21 March – not just another holiday

In its 2014 Human Rights Watch Report, the Human Rights Institute of South Africa (HURISA) reports that ‘South Africa continues to struggle with the legacy of apartheid and the challenges relating to addressing increasing demands from its citizens for the realisation of economic and social rights as well as respect for fundamental civil and political freedoms.’

Human Rights Day is not just another holiday. Many lives were lost, literally, while fighting inhumane laws and the right to freedom. What makes this day remarkable is that through combined effort, South Africans were able to put pressure on the apartheid government as a voice that could no longer be suppressed.

On 30 March 1960, the government of the day declared a State of emergency and more than 18 000 people were detained amidst demonstrations, protest marches, marches, strikes and riots raging across South Africa. The state of emergency came just a week after the Sharpeville massacre on 21 March 1960.

On that day, about 7 000 protesters from Sharpeville gathered around a police station in demonstration against pass laws. At some point, the police opened fire and 69 people were killed, including 8 women and 10 children, and 180 injured, including 31 women and 19 children. Many were shot in the back as they turned to flee.

UNESCO marks 21 March as the International Day for the Elimination of Racial Discrimination in memory of the massacre.

Fast forward to 1998, the Truth and Reconciliation Commission reported that the police actions on 21 March 1960 constituted “gross human rights violations in that excessive force was unnecessarily used to stop a gathering of unarmed people”.

Human rights are the basic rights everyone has, simply because they are human. This list of human rights is contained in the Bill of Rights, Chapter 2 of the South African Constitution, the highest law in the country.

On 16 August 2012, members of the South African Police Service, opened fire on a group of strikers. 34 people were killed, and at least 78 were wounded.The incident was the single most lethal use of force by South African security forces against civilians since the Sharpeville massacre during the apartheid era.

Reuters described the incident as causing South Africa to question “its post-apartheid soul”.

Greg Marinovich,South African photojournalist, film maker, photo editor, and member of the Bang-Bang Club, examined the scene and found that the majority of victims were shot 300 meters from police lines where the main “charge” took place.He claims that some of the victims “appear to have been shot at close range or crushed by police vehicles.” Some victims were shot in a “koppie” where they were cornered and could have been arrested. Due to local geography they must have been shot at close range. Few bullets were found in the surrounding area, suggesting they did not die in a hail of bullets. Marinovich concludes that “It is becoming clear to this reporter that heavily armed police hunted down and killed the miners in cold blood.”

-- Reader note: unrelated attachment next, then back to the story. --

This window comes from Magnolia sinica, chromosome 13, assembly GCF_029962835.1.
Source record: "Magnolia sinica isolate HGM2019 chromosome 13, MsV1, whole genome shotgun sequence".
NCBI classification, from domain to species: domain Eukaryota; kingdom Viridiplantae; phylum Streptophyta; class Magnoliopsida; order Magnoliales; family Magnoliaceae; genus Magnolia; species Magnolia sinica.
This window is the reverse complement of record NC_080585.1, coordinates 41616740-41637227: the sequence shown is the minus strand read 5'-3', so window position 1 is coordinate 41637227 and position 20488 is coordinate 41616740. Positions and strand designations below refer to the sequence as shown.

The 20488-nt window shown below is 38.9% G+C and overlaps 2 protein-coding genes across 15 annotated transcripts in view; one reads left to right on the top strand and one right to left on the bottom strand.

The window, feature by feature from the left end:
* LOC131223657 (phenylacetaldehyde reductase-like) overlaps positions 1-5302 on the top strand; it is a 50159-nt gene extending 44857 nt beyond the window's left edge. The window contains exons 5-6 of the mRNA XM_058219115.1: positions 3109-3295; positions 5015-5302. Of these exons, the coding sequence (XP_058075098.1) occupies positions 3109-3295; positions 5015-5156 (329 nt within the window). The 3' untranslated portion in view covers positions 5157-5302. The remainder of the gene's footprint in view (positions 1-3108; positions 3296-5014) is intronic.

President Jacob Zuma, who had been attending a regional summit in Mozambique at the time of the  shooting, expressed “shock and dismay” at the violence and called on the unions to work with the government to “arrest the situation before it spirals out of control”. The following, Jacob Zuma travelled to the location of the shootings and ordered a commission of inquiry to be formed, saying: “Today is not an occasion for blame, finger-pointing or recrimination.” Zuma also declared a week of national mourning for the strikers who were killed.

On 21 August 2012, Defense Minister Nosiviwe Noluthando Mapisa-Nqakula became the first South African government official to apologise for the shooting and asked for forgiveness from angry miners who held up plastic packets of bullet casings to her. “We agree, as you see us standing in front of you here, that blood was shed at this place. We agree that it was not something to our liking and, as a representative of the government, I apologise…I am begging, I beg and I apologise, may you find forgiveness in your hearts.”

The Inquiry into the Marikana shooting is still ongoing.

Institutions mandated by the Constitution to protect your rights


SA Human Rights Commission

The Commission can give you information or training on human rights, and can help you if you think that any of your rights, as defined in the Bill of Rights, has been violated.

It also has a specific responsibility to promote and monitor the implemen- tation of Public Access to Information Act (PAIA).

The Commission’s website has a facility for filing human rights complaints online.


Independent Police Investigative Directorate 

If you believe your rights have been violated by a member of the SA Police Service, contact the IPID. You may lodge a complaint online via their website.

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